Wednesday, November 19, 2008

Businesses Get Caught In Gay-Marriage Battle

Independent Street : Small Businesses Get Caught In Gay-Marriage Battle

The cultural war on gay marriage rages on, and business owners — as well as their employees — are being caught up in it.

The approval of Proposition 8, in which California voters voted to overturn same-sex marriage rights, was a major victory for religious conservatives but a setback for the gay rights movement.

Some California business owners, mainly in the wedding industry, who expected to rake in business from Proposition 8’s defeat can only watch helplessly as ordered wedding cakes go unsold and tuxedos remain unrented.

Those businesses weren’t the only ones affected, though. Some small businesses, those who donated money in support of banning gay marriage in California, are being threatened with boycotts.

For example, El Coyote, a Mexican restaurant in Los Angeles, received calls threatening a boycott after it was reported that someone there allegedly contributed $100 to “Yes on 8.” reported it was actually the restaurant owner, who claimed she’d given the money through her Mormon church. Says Sonja Eddings Brown of, “We have received calls today from our members in Greater Los Angeles and other parts of the state indicating that today their businesses are being hurt because they contributed money. People who contributed have been receiving calls from people dropping their business with them.”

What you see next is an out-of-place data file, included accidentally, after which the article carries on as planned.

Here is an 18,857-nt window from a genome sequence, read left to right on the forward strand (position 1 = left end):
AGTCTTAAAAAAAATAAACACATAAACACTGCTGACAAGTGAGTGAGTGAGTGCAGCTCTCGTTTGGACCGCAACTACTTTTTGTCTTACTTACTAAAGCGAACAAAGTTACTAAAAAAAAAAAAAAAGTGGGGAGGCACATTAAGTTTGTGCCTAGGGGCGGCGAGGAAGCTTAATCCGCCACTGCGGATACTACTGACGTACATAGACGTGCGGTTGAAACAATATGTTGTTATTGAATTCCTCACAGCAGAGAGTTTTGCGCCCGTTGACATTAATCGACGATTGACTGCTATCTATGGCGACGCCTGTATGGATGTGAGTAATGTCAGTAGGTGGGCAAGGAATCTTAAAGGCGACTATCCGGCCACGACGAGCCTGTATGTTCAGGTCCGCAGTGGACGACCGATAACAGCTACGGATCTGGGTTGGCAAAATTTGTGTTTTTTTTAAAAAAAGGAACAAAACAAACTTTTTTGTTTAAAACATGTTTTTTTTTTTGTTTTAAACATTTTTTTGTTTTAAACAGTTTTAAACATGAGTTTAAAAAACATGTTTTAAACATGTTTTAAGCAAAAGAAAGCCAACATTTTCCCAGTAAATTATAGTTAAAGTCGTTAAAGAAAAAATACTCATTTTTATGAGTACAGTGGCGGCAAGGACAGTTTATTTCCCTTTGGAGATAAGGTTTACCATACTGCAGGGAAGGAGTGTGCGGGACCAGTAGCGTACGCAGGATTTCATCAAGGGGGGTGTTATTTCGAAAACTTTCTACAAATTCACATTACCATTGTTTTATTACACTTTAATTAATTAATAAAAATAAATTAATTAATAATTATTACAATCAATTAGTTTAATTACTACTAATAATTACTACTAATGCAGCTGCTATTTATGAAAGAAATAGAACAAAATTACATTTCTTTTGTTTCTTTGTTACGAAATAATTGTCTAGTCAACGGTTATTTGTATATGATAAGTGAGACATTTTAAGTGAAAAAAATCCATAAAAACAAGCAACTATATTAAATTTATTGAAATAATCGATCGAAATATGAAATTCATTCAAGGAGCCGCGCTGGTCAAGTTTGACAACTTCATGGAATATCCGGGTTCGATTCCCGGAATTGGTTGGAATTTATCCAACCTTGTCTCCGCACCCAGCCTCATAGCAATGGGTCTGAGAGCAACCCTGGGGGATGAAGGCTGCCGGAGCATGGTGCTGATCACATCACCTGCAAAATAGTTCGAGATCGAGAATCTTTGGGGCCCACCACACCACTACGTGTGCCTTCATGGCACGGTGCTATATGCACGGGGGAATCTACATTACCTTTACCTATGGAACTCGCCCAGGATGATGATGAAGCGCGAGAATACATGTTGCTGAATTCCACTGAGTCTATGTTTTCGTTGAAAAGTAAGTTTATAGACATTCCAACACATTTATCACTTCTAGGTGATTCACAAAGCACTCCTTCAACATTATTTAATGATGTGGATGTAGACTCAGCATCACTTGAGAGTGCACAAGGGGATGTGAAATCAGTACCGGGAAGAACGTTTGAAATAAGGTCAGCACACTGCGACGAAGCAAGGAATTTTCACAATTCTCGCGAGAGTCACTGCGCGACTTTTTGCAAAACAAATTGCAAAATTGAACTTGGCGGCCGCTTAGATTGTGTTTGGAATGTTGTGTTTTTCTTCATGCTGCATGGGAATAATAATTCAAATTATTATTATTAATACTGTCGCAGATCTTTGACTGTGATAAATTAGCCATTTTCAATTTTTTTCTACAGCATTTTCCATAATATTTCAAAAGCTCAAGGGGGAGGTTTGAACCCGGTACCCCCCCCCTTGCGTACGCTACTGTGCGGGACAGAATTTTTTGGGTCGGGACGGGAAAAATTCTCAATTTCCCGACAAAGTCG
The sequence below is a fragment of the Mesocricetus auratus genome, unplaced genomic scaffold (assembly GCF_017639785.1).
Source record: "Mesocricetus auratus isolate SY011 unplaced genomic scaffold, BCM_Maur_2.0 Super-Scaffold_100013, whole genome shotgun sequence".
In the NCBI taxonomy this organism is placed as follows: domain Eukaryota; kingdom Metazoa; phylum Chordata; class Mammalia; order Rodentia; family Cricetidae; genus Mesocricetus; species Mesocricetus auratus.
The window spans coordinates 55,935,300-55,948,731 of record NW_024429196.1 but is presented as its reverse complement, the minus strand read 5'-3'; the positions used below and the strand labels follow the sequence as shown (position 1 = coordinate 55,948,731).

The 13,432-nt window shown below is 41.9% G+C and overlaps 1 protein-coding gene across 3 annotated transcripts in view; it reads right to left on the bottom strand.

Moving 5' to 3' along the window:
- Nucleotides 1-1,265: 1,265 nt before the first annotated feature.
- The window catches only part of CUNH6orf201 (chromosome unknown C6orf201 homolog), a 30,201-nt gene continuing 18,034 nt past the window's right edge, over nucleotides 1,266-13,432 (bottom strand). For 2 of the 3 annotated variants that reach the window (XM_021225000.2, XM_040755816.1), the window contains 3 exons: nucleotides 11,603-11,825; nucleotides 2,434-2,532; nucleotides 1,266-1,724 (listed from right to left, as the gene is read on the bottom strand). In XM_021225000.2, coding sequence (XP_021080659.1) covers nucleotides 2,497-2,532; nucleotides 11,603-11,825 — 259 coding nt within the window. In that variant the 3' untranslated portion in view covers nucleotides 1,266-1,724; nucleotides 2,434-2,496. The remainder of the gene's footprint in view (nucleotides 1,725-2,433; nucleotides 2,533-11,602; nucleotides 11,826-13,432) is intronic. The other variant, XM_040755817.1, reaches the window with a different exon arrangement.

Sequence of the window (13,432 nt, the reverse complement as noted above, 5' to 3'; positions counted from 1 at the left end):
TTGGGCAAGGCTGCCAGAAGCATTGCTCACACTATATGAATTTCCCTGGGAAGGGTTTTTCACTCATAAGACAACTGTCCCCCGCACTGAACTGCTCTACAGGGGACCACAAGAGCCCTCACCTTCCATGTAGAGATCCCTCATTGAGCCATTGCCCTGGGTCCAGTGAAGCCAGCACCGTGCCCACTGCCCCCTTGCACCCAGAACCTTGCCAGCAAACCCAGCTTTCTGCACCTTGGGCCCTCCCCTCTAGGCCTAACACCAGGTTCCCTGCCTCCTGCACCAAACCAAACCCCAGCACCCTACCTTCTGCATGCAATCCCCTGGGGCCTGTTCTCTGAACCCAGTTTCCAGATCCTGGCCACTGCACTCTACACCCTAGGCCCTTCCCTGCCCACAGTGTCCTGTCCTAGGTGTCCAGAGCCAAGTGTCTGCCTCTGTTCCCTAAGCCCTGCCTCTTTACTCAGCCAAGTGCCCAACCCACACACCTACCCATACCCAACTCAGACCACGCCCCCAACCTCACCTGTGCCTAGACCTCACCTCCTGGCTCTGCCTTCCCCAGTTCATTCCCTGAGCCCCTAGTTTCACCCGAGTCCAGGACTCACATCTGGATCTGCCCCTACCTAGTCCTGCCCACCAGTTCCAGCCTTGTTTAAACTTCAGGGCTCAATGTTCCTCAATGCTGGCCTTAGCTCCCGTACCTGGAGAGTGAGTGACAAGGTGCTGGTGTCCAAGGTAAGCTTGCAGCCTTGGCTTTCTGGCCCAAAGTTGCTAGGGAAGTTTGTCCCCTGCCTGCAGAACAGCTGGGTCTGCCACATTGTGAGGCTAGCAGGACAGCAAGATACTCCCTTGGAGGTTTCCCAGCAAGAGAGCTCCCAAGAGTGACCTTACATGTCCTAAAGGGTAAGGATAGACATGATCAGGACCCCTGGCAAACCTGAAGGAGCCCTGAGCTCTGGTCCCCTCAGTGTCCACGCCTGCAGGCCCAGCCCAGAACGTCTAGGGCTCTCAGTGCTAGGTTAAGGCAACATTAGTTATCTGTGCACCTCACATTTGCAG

Backers of gay marriage have also put up a Web site calling for the blacklisting of individuals and organizations that donated money to Proposition 8, saying “Please do not patronize them. 8=HATE.” The list includes the name, title, the company’s name, the location and how much money was donated.

At, a popular consumer review Web site, same-sex marriage supporters have been busy posting comments and identifying businesses that were pro-Prop 8. The San Francisco-based company says it’s removing those postings since they aren’t reviews of first-hand customer experiences in those establishments. Wedding dress designer Amy Kuschel says that her business has been a target on the Web site, even though she’s an opponent of Prop 8. She says one of her employees — not her — had donated $2,500 to the Prop 8 campaign. “If I feel strongly about something and I want to speak out, I should be able to speak out,” Ms. Kuschel says. “But you know without all the information, without all the accurate information, it can be very dangerous and very unfair.”

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